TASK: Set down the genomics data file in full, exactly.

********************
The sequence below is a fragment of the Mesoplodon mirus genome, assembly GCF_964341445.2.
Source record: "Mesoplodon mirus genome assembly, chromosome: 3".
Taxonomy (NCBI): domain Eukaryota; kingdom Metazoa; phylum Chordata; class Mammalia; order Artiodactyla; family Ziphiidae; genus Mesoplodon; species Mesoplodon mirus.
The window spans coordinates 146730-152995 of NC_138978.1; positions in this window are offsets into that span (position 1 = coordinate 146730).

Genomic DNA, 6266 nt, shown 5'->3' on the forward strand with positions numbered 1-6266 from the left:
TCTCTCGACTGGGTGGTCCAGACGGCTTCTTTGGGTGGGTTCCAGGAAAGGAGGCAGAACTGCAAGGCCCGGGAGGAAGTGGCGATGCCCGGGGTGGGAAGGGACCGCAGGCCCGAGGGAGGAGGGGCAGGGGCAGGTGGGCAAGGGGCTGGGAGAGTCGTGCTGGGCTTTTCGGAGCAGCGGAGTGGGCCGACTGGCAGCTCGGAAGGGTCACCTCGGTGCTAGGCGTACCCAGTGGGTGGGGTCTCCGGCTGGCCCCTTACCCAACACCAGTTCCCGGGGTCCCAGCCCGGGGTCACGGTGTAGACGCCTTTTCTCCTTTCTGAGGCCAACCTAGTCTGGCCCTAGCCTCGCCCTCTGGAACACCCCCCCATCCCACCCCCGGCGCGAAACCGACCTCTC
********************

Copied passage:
The sequence below is a fragment of the Mesoplodon mirus genome, assembly GCF_964341445.2.
Source record: "Mesoplodon mirus genome assembly, chromosome: 3".
Taxonomy (NCBI): domain Eukaryota; kingdom Metazoa; phylum Chordata; class Mammalia; order Artiodactyla; family Ziphiidae; genus Mesoplodon; species Mesoplodon mirus.
The window spans coordinates 146730-152995 of NC_138978.1; positions in this window are offsets into that span (position 1 = coordinate 146730).

Genomic DNA, 6266 nt, shown 5'->3' on the forward strand with positions numbered 1-6266 from the left:
TCTCTCGACTGGGTGGTCCAGACGGCTTCTTTGGGTGGGTTCCAGGAAAGGAGGCAGAACTGCAAGGCCCGGGAGGAAGTGGCGATGCCCGGGGTGGGAAGGGACCGCAGGCCCGAGGGAGGAGGGGCAGGGGCAGGTGGGCAAGGGGCTGGGAGAGTCGTGCTGGGCTTTTCGGAGCAGCGGAGTGGGCCGACTGGCAGCTCGGAAGGGTCACCTCGGTGCTAGGCGTACCCAGTGGGTGGGGTCTCCGGCTGGCCCCTTACCCAACACCAGTTCCCGGGGTCCCAGCCCGGGGTCACGGTGTAGACGCCTTTTCTCCTTTCTGAGGCCAACCTAGTCTGGCCCTAGCCTCGCCCTCTGGAACACCCCCCCATCCCACCCCCGGCGCGAAACCGACCTCTC